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Graynle Edwards chapter 4




chapters

Chapter 1: Childhood and Family
Chapter 2: Dr. Edwards as a Student | Professional Aspirations
Chapter 3: Birth of Graynle, Jr.
Chapter 4: Graynle Jr.'s Educational Experience (you are here)
Chapter 5: Impact of Disability on Relationships
Chapter 6: Graynle Jr's Education and Impact of Least Restrictive Environment
Chapter 7: Joining a Community of Advocates
Chapter 8: Lack of Opportunities Post-secondary School
Chapter 9: Dr. Edwards Advocacy for Children and Adults with Disabilities
Chapter 10: Challenges for Parents Today
Chapter 11: Relationship with Graynle Jr. and Reflections on Advocacy

transcript - entire interview

Graynle Edwards Interview (Word)


transcript - current chapter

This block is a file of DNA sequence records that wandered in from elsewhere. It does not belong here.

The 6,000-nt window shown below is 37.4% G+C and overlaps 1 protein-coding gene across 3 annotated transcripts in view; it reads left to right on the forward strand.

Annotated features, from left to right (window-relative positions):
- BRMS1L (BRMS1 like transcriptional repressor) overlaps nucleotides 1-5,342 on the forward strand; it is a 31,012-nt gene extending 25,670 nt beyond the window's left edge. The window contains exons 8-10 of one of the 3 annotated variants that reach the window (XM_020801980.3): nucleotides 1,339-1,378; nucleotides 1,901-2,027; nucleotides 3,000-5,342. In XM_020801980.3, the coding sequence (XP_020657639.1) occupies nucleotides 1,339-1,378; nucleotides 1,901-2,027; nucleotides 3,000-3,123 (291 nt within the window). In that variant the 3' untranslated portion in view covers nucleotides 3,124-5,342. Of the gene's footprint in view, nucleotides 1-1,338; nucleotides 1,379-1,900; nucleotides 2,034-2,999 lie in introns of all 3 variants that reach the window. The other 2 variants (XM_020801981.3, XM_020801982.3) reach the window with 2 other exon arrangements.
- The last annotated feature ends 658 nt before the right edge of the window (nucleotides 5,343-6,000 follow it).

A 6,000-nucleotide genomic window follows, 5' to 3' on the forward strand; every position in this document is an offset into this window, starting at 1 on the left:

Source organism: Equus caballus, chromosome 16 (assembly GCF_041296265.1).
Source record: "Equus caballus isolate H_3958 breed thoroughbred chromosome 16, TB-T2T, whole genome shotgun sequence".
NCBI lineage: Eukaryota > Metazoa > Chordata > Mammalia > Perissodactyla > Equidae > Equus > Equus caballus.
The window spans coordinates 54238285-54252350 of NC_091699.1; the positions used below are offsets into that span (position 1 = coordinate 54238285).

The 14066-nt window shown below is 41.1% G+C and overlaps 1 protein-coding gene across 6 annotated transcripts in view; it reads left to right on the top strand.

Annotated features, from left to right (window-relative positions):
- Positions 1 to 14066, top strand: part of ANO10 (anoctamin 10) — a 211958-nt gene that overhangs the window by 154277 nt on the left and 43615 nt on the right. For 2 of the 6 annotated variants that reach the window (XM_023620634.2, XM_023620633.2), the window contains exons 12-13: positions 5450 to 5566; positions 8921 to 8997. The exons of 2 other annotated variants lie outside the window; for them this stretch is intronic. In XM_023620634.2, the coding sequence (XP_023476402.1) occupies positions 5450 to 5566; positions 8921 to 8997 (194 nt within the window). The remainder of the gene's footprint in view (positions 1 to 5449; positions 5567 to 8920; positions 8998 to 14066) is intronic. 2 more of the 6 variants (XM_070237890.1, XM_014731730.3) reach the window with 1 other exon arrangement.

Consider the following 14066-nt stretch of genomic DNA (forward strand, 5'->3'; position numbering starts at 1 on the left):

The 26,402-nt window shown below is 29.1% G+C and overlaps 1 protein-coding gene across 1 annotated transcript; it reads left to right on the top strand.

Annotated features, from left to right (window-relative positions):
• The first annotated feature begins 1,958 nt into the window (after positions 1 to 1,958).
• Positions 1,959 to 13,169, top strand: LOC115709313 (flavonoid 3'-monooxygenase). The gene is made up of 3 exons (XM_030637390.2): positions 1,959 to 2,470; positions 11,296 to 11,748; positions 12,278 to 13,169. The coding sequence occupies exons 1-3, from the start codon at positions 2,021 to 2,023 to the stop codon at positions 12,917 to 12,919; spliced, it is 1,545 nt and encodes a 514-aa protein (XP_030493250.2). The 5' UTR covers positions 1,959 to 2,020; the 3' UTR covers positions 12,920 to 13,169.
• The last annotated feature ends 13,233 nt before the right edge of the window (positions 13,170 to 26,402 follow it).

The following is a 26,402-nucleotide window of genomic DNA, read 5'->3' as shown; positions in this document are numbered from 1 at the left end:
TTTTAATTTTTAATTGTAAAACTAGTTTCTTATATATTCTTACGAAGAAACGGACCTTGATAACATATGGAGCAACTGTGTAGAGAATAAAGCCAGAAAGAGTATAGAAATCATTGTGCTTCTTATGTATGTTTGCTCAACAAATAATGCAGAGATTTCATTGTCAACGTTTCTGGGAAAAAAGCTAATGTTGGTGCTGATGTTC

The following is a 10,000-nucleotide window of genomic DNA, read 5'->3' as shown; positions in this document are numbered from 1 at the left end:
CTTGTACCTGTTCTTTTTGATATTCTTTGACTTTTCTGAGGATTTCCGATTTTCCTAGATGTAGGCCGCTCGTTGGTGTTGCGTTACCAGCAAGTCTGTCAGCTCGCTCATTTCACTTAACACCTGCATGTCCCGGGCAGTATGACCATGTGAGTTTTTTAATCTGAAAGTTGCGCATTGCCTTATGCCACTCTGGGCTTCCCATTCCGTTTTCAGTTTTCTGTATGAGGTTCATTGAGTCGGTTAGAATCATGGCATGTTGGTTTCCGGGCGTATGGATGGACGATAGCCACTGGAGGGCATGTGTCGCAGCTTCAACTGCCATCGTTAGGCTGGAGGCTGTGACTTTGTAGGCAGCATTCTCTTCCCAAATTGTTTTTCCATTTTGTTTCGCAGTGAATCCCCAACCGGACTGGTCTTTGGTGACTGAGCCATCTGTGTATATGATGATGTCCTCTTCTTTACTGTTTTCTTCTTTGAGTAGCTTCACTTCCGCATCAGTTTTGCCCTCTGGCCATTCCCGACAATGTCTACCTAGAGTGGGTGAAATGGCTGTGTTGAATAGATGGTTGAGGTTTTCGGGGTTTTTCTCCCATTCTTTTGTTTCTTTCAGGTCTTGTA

Chapter 4: Graynle Jr.'s Educational Experience

11:40:23:13 - 11:40:42:10

Lisa: Um, Dr. Edwards, I'm going to ask you a little about Graynle's early school experience; Graynle Junior's school experience. I know, um, when he was young, professionally you were already teaching. Yes, you were a high school Biology teacher? Would that be right?

Dr. Edwards: Yeah, Biology teacher.

Lisa: At Gratz?

Dr. Edwards: Gratz High School.

11:40:42:10 - 11:47:55:27

Lisa: Gratz High school, okay. Um, so when Graynle Junior was six, you enrolled him in school just like other kids. How did that experience...